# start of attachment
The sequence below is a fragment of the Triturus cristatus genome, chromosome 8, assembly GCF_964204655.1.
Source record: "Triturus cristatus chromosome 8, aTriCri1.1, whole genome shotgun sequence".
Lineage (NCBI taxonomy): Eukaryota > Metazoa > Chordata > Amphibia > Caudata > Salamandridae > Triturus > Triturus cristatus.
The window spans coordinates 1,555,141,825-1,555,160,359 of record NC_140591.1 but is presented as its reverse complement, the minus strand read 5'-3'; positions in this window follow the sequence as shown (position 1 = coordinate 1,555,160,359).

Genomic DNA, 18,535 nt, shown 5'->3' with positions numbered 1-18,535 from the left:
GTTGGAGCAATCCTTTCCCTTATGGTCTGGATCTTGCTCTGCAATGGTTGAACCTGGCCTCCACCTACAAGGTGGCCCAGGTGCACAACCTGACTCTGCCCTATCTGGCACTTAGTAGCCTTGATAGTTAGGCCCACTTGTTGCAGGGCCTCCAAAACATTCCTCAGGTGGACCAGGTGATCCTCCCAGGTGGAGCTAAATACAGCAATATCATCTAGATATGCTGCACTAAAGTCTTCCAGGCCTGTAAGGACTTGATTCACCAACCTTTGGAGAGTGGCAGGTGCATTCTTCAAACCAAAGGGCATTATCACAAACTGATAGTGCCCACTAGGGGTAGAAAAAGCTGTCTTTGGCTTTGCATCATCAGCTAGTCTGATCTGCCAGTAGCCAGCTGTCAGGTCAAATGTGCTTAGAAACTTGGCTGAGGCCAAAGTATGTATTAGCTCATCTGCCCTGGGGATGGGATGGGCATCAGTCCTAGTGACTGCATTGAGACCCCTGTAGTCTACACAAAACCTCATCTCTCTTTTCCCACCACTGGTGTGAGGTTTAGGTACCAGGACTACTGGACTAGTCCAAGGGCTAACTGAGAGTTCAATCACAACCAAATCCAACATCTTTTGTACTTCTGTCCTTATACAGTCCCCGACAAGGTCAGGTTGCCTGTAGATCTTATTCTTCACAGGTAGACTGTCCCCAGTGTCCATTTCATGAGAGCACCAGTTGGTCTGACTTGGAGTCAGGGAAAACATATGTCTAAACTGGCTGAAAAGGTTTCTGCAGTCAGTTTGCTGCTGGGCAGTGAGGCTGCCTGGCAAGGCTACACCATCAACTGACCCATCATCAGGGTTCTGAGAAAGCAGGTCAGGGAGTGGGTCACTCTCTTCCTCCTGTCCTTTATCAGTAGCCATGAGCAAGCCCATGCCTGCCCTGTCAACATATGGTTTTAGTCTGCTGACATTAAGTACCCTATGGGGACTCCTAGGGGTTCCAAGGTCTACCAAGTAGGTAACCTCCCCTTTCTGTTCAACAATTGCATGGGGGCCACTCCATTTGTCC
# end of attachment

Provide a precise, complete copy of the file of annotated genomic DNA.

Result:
The sequence below is a fragment of the Triturus cristatus genome, chromosome 8, assembly GCF_964204655.1.
Source record: "Triturus cristatus chromosome 8, aTriCri1.1, whole genome shotgun sequence".
Lineage (NCBI taxonomy): Eukaryota > Metazoa > Chordata > Amphibia > Caudata > Salamandridae > Triturus > Triturus cristatus.
The window spans coordinates 1,555,141,825-1,555,160,359 of record NC_140591.1 but is presented as its reverse complement, the minus strand read 5'-3'; positions in this window follow the sequence as shown (position 1 = coordinate 1,555,160,359).

Genomic DNA, 18,535 nt, shown 5'->3' with positions numbered 1-18,535 from the left:
GTTGGAGCAATCCTTTCCCTTATGGTCTGGATCTTGCTCTGCAATGGTTGAACCTGGCCTCCACCTACAAGGTGGCCCAGGTGCACAACCTGACTCTGCCCTATCTGGCACTTAGTAGCCTTGATAGTTAGGCCCACTTGTTGCAGGGCCTCCAAAACATTCCTCAGGTGGACCAGGTGATCCTCCCAGGTGGAGCTAAATACAGCAATATCATCTAGATATGCTGCACTAAAGTCTTCCAGGCCTGTAAGGACTTGATTCACCAACCTTTGGAGAGTGGCAGGTGCATTCTTCAAACCAAAGGGCATTATCACAAACTGATAGTGCCCACTAGGGGTAGAAAAAGCTGTCTTTGGCTTTGCATCATCAGCTAGTCTGATCTGCCAGTAGCCAGCTGTCAGGTCAAATGTGCTTAGAAACTTGGCTGAGGCCAAAGTATGTATTAGCTCATCTGCCCTGGGGATGGGATGGGCATCAGTCCTAGTGACTGCATTGAGACCCCTGTAGTCTACACAAAACCTCATCTCTCTTTTCCCACCACTGGTGTGAGGTTTAGGTACCAGGACTACTGGACTAGTCCAAGGGCTAACTGAGAGTTCAATCACAACCAAATCCAACATCTTTTGTACTTCTGTCCTTATACAGTCCCCGACAAGGTCAGGTTGCCTGTAGATCTTATTCTTCACAGGTAGACTGTCCCCAGTGTCCATTTCATGAGAGCACCAGTTGGTCTGACTTGGAGTCAGGGAAAACATATGTCTAAACTGGCTGAAAAGGTTTCTGCAGTCAGTTTGCTGCTGGGCAGTGAGGCTGCCTGGCAAGGCTACACCATCAACTGACCCATCATCAGGGTTCTGAGAAAGCAGGTCAGGGAGTGGGTCACTCTCTTCCTCCTGTCCTTTATCAGTAGCCATGAGCAAGCCCATGCCTGCCCTGTCAACATATGGTTTTAGTCTGCTGACATTAAGTACCCTATGGGGACTCCTAGGGGTTCCAAGGTCTACCAAGTAGGTAACCTCCCCTTTCTGTTCAACAATTGCATGGGGGCCACTCCATTTGTCC